Roman Polanski. Edward Snowden. Manuel Noriega. Over the years, the famous and the infamous have been caught up in the legal process called extradition, which governs whether one country will turn over fugitives from justice to another country.
It may ultimately be the turn of Amanda Knox, whose murder conviction for the stabbing of her British room-mate has been reinstated by an Italian court, raising the spectre of a long extradition fight. She says she'll never willingly go back to Italy.
The Knox case is special because it raises the question of whether the US government would send one of its own citizens to a foreign country to face a long prison term.
The answer: it's been done before, though in less high-profile cases involving the governments of Canada, Mexico and other nations.
The US has extradition treaties with more than 100 countries, including Italy, providing what would appear to be a strong legal foundation in favour of a request for Knox's return to Italy.
"It's absolutely not the case that an individual will not be extradited just because they are a US citizen," says Douglas McNabb, an international criminal defence attorney and an expert in international extradition law.
Knox and her former Italian boyfriend, Raffaele Sollecito, were both found guilty on Thursday of killing 21-year-old Meredith Kercher, who was found stabbed to death in a flat the two women shared in Perugia.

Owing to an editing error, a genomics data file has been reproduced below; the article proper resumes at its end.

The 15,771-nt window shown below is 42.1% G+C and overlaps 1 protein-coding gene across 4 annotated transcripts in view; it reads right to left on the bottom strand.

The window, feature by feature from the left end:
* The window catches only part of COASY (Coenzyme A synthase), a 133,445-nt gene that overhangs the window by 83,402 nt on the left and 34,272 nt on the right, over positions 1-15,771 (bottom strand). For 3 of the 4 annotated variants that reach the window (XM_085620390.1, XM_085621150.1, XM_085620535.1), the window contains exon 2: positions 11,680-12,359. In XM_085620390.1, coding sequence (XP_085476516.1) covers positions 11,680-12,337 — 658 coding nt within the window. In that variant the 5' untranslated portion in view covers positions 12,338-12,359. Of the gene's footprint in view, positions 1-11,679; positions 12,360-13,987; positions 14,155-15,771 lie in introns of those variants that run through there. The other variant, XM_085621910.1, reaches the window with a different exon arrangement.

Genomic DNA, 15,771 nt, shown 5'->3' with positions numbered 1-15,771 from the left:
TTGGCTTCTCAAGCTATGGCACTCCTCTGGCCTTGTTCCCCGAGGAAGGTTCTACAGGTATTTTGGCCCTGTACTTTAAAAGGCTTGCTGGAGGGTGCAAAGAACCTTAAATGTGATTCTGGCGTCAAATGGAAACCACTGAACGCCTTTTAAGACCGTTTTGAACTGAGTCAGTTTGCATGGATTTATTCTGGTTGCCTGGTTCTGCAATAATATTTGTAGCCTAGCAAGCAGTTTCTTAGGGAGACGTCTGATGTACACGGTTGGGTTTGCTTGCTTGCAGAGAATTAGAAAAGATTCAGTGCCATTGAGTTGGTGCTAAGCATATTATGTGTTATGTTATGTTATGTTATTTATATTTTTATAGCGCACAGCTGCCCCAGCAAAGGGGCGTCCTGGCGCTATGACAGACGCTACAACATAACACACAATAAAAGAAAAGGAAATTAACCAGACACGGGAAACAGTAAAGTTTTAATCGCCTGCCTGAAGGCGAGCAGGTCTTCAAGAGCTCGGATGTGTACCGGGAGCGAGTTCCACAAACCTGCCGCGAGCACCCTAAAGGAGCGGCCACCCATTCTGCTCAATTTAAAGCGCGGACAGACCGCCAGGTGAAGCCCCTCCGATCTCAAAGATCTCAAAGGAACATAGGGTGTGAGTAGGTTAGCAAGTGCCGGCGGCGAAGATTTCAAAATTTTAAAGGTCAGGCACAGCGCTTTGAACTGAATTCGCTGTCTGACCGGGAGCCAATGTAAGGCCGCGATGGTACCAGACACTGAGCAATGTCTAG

Knox has remained in her US hometown of Seattle since being released from prison in 2011 after an appeal overturned an original conviction and freed her and Sollecito after four years in custody.
Sollecito was found by police in the early hours of Friday less than 10 kilometres from Italy's border with Austria. He was released after several hours.
Time is on the side of Knox's lawyers. Proceedings could take up to a year to play out in the Italian courts.
If Italy were to file a provisional arrest warrant after the Italian proceedings end, Knox's lawyers could take the US government through a judicial process in the courts and an administrative process at the State Department, which would make the decision.
The State Department declined to comment on Friday.
The US has had an extradition treaty with Italy since 1984 and has denied at least several requests since then.
Mary Fan, a former federal prosecutor, suggested that any decision by the State Department on whether to return Knox to Italy is "a matter of both law and politics".
Additional reporting by Reuters